The third approach to value is called the income approach. Some properties generate income for their owners -- the most obvious examples being rental properties such as apartment buildings, non owner-occupied houses and duplexes and the like. The rental income an owner might reasonably expect from a property is part of its value. For a purely owner-occupied residential property, this may not be applicable, but it can be important if the property is to be rented out or used otherwise to generate income, such as a storage facility, cell tower rental and office building.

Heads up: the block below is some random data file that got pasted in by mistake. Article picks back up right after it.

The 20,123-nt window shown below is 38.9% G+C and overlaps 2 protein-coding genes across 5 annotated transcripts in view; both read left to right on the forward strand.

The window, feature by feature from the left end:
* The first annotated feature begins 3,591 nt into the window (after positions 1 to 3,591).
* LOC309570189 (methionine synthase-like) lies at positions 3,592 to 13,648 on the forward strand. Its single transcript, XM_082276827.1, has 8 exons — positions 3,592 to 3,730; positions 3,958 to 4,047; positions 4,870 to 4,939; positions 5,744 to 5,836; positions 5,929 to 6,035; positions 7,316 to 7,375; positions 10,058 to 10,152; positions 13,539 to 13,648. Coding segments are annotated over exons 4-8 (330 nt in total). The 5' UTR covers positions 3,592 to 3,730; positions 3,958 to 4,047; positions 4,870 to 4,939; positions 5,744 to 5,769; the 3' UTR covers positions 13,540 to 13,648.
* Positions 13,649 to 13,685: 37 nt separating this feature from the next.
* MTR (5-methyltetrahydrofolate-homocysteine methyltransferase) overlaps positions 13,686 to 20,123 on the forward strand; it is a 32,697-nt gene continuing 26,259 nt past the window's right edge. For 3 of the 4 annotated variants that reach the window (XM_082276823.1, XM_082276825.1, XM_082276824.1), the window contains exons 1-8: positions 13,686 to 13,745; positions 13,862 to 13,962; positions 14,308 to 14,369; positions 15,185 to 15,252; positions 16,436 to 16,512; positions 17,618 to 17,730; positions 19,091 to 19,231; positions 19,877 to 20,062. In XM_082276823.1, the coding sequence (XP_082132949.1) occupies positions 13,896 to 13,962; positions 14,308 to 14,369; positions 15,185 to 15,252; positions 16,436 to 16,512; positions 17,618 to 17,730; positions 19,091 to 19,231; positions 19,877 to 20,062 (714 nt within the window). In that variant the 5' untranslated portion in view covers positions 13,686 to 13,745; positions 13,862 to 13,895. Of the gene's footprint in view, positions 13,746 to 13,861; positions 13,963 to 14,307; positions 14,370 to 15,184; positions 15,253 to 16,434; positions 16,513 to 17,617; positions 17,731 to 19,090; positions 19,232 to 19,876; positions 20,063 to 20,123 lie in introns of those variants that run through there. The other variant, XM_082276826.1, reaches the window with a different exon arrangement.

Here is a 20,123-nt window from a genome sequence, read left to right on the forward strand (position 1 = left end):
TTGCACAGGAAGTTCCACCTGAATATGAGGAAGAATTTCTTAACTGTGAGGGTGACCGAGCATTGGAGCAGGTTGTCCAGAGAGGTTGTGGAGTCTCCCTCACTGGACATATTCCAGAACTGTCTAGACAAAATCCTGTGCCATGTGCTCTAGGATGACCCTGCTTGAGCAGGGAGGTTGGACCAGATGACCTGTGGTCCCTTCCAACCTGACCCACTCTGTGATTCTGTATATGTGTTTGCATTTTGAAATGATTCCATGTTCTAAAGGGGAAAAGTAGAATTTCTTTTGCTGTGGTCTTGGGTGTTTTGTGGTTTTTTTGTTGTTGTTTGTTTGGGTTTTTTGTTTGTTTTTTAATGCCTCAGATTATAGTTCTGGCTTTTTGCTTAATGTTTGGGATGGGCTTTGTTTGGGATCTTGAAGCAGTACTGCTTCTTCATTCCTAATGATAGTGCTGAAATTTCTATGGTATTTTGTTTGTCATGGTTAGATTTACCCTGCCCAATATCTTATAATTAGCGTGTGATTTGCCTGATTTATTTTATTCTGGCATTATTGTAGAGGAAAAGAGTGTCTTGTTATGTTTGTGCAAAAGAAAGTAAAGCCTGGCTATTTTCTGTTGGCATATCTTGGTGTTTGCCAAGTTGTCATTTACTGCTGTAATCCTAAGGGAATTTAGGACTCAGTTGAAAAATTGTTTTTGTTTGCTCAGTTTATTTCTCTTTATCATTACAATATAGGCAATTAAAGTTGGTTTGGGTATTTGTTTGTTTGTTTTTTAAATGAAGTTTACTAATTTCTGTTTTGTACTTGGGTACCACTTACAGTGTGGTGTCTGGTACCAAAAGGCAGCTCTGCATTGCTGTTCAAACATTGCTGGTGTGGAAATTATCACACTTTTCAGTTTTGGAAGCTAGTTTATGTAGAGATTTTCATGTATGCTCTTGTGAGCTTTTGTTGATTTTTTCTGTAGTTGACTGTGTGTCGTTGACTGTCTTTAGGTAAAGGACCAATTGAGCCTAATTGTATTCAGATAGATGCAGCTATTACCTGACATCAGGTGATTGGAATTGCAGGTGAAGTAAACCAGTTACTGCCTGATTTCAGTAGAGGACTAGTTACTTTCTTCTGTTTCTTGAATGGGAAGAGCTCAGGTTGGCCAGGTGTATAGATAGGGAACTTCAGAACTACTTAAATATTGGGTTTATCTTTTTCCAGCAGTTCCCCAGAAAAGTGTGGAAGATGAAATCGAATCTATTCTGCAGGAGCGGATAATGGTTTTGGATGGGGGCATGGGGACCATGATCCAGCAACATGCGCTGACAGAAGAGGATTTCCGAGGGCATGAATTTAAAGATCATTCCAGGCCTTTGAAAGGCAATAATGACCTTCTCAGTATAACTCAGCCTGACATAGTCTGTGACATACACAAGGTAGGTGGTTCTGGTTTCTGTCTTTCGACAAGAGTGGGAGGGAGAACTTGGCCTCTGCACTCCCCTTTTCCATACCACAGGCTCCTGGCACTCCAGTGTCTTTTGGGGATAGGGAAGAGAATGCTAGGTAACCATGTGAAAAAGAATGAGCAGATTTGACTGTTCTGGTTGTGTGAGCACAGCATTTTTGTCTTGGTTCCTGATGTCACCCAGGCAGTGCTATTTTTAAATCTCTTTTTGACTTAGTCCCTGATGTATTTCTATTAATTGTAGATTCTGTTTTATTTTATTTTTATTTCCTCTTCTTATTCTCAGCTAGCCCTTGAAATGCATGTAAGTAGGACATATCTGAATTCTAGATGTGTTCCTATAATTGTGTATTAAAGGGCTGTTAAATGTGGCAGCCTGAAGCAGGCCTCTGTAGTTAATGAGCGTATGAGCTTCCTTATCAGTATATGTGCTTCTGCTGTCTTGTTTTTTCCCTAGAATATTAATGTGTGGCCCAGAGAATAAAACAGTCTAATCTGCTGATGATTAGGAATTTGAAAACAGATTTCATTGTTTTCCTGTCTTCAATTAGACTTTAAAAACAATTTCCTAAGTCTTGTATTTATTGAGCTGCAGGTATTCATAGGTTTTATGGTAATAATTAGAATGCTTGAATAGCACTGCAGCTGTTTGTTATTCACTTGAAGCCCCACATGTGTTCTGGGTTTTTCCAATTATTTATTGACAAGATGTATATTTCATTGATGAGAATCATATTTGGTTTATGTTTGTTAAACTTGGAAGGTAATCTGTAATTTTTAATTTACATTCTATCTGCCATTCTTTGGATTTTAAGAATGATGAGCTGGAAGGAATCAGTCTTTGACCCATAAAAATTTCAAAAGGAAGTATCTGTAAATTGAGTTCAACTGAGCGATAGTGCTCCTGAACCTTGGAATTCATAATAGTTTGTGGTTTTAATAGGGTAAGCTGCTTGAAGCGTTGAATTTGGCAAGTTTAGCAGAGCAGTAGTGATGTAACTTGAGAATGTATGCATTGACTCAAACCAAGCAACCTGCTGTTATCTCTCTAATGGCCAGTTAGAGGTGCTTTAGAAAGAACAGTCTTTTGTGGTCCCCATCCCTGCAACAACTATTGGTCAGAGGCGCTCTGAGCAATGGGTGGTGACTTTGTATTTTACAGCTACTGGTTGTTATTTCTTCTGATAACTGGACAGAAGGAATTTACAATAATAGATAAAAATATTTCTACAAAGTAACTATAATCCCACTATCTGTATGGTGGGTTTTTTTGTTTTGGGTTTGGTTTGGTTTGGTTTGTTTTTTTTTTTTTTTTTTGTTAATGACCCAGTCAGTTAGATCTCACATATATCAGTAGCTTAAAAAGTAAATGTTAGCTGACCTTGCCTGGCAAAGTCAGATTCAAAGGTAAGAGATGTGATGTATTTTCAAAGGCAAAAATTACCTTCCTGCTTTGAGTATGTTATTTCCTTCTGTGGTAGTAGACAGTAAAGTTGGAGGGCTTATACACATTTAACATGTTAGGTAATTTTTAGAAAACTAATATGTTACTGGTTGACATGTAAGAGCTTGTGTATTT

Our company is on the FHA Roster of approved residential appraisers. We're qualified and approved to do appraisals for FHA insured loans. We're trained and understand the rules and procedures in FHA's guidance and policy documents. If you're in need of an appraisal for an FHA loan, please contact us and we'll be able to help you right away. An FHA loan is insured by the Federal Housing Administration, a federal agency within the U.S. Department of Housing and Urban Development (HUD). The FHA does not loan money to borrowers, rather, it provides lenders protection through mortgage insurance (MIP) in case the borrower defaults on his or her loan obligations. Available to all buyers, FHA loan programs are designed to help creditworthy low-income and moderate-income families who do not meet requirements for conventional loans. Remember, the FHA is different from the VA appraiser panel in that the lender can choose the appraiser. FHA loan programs are particularly beneficial to those buyers with less available cash. The rates on FHA loans are generally market rates, while down payment requirements are lower than for conventional loans.